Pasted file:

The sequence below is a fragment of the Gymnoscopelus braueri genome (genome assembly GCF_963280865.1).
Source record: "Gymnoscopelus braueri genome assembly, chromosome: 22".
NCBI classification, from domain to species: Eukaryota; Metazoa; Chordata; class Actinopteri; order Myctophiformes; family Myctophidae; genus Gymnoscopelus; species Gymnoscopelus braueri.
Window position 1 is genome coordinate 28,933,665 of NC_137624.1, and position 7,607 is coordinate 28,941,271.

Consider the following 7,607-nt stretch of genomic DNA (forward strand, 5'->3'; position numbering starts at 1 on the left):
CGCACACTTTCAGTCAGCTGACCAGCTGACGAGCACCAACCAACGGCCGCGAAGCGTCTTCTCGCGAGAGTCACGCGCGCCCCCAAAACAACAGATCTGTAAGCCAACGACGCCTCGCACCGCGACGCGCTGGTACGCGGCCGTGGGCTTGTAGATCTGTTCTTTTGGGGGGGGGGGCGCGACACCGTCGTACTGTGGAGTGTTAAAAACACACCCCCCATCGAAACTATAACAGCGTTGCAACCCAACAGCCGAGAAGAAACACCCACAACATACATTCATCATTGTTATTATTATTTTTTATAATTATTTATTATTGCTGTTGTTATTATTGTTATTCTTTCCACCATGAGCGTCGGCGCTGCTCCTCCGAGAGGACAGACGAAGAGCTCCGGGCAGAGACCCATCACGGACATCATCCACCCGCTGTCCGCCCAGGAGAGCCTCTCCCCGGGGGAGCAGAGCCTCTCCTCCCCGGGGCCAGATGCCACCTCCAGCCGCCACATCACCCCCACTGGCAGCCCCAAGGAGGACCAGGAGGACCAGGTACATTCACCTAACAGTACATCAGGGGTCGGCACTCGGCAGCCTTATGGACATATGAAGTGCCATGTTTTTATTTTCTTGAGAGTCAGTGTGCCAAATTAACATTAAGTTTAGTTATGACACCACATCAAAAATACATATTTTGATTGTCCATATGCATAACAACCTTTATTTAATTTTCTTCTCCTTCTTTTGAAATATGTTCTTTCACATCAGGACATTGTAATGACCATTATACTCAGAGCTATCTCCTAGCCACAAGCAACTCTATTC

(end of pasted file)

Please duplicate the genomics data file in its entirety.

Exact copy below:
The sequence below is a fragment of the Gymnoscopelus braueri genome (genome assembly GCF_963280865.1).
Source record: "Gymnoscopelus braueri genome assembly, chromosome: 22".
NCBI classification, from domain to species: Eukaryota; Metazoa; Chordata; class Actinopteri; order Myctophiformes; family Myctophidae; genus Gymnoscopelus; species Gymnoscopelus braueri.
Window position 1 is genome coordinate 28,933,665 of NC_137624.1, and position 7,607 is coordinate 28,941,271.

Consider the following 7,607-nt stretch of genomic DNA (forward strand, 5'->3'; position numbering starts at 1 on the left):
CGCACACTTTCAGTCAGCTGACCAGCTGACGAGCACCAACCAACGGCCGCGAAGCGTCTTCTCGCGAGAGTCACGCGCGCCCCCAAAACAACAGATCTGTAAGCCAACGACGCCTCGCACCGCGACGCGCTGGTACGCGGCCGTGGGCTTGTAGATCTGTTCTTTTGGGGGGGGGGGCGCGACACCGTCGTACTGTGGAGTGTTAAAAACACACCCCCCATCGAAACTATAACAGCGTTGCAACCCAACAGCCGAGAAGAAACACCCACAACATACATTCATCATTGTTATTATTATTTTTTATAATTATTTATTATTGCTGTTGTTATTATTGTTATTCTTTCCACCATGAGCGTCGGCGCTGCTCCTCCGAGAGGACAGACGAAGAGCTCCGGGCAGAGACCCATCACGGACATCATCCACCCGCTGTCCGCCCAGGAGAGCCTCTCCCCGGGGGAGCAGAGCCTCTCCTCCCCGGGGCCAGATGCCACCTCCAGCCGCCACATCACCCCCACTGGCAGCCCCAAGGAGGACCAGGAGGACCAGGTACATTCACCTAACAGTACATCAGGGGTCGGCACTCGGCAGCCTTATGGACATATGAAGTGCCATGTTTTTATTTTCTTGAGAGTCAGTGTGCCAAATTAACATTAAGTTTAGTTATGACACCACATCAAAAATACATATTTTGATTGTCCATATGCATAACAACCTTTATTTAATTTTCTTCTCCTTCTTTTGAAATATGTTCTTTCACATCAGGACATTGTAATGACCATTATACTCAGAGCTATCTCCTAGCCACAAGCAACTCTATTC